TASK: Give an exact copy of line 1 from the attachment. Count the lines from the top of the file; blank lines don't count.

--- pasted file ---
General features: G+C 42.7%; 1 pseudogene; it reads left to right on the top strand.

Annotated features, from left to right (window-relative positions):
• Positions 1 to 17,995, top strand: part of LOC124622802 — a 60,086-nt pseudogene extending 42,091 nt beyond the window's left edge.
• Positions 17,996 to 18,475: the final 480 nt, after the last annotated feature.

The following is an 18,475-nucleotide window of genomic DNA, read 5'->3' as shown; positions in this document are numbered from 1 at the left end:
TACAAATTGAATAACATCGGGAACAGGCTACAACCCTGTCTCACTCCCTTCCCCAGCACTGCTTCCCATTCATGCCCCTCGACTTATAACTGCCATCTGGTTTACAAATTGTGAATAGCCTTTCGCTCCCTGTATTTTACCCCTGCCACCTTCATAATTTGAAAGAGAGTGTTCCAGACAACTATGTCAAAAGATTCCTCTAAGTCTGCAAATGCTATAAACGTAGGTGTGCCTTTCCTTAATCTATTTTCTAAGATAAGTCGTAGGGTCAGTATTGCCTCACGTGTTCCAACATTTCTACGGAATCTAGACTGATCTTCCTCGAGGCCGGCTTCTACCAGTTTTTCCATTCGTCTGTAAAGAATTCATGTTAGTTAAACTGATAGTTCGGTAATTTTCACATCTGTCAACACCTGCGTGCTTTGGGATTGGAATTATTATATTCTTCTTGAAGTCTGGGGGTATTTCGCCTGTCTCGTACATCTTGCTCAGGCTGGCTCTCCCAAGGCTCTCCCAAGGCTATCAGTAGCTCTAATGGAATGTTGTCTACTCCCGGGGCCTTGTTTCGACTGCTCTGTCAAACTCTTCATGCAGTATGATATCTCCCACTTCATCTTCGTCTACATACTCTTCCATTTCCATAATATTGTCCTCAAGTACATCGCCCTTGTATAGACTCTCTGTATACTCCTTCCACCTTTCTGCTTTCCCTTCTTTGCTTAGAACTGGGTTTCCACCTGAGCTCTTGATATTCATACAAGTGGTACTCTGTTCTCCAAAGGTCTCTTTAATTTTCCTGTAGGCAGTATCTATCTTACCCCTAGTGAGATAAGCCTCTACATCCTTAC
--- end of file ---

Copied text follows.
General features: G+C 42.7%; 1 pseudogene; it reads left to right on the top strand.